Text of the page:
Editor’s Note: This is a guest post by Emily Eldridge, Senior Vice President of Pure.

It’s tempting to think that employees’ online discussions about your company should be curbed.  Most company policies in the modern workplace exist to protect us from lawsuits – and to ostensibly protect employees from themselves.  While it’s understandable to want control over our corporate image, this fear dimishes our employees’ ability to communicate.  A stronger approach is to empower our staff to be brand advocates.

Advocate for Your Employees

Companies should decide whether their employees are advocates or people to censor.  If you help your employees understand what’s confidential and why, they will be able to make wise choices themselves.  True opportunity lies in giving them something to talk about, so they don’t feel constricted – just directed.

As a company, if you are at all worried about proprietary information or your reputation, you should have an online reputation management strategy in place.  Within that, all mentions of the company and its essential keywords should be tracked and analyzed to ensure that corporate communication is monitored and updated where necessary.

Hiatt type 2010 handcuffs. Circa 1990s

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From the time we are old enough to exercise free will, hearing “don’t” instinctively makes us want to try what’s off-limits.  While we mature and learn from others, this instinct never entirely goes away.  For an organization’s employees, the brand is part of their identity.  This is who they get out of bed to work for every day, and this is who provides compensation in return, keeping food on the table.  They’re passionate about that brand.  As such, when a company says, “Don’t talk about us,” it is detrimental toward the morale and the feelings of inclusivity within the corporate family.  It can also lead to further issues, including making the employee question whether or not the company is honest with its employees or values their participation.

In addition to how the employee feels, think about this scenario.  Your employee attends an industry meeting in which a peer says, “Heard about ___, such a shame.  What happened there?”  If the employee is not included in communications and does not keep track of every mention of the company, he will have no clue what the person is talking about.  In minor cases, this can be laughed off.  But imagine how much more organized the company would look if every time the company was mentioned in such a setting, the employee would at least be familiar enough to say, “It was unfortunate, but we are making progress with A, B and C.”  Knowledge is power.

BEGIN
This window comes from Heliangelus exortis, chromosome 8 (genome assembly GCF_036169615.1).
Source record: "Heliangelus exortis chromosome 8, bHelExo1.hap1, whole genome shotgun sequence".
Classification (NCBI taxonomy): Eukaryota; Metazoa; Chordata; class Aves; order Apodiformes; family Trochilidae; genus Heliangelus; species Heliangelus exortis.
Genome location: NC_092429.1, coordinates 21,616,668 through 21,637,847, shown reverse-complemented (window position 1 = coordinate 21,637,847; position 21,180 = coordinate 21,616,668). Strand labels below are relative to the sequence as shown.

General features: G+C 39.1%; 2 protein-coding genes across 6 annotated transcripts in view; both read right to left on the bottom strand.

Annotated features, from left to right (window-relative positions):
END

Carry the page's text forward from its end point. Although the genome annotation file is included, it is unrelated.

Worst-Case Scenario

In the worst cases, employees create separate accounts to distance their personal and professional lives.  Pretending to be something he isn’t for the sake of your company means that he either shouldn’t be working there (i.e., his personality doesn’t fit your culture), or that he’s a bad person (i.e., he’s a criminal and freely chronicling that online).  Each person’s online presence should be a reflection of his life. Sure, you’ll emphasize different subject matter depending on the audience, just as you emphasized your awesome professors to your mom – and your parties to your friends – when you were in college.

If employees set up two accounts, it’s likely that one won’t include real names.  That makes it much more difficult for you to track and rectify miscommunications.  Maintaining separate accounts is not the answer; awareness and filtering should be all employees really need.

Get Your Employees to Advocate for You

It’s important to define advocacy.  You’ll have some employees who will be base-level advocates, which means you’ll provide them with basic guidelines and information on “things to talk about.”  They probably won’t mention the company much, if at all, in their day-to-day social media activity, but at least they know what they should talk about.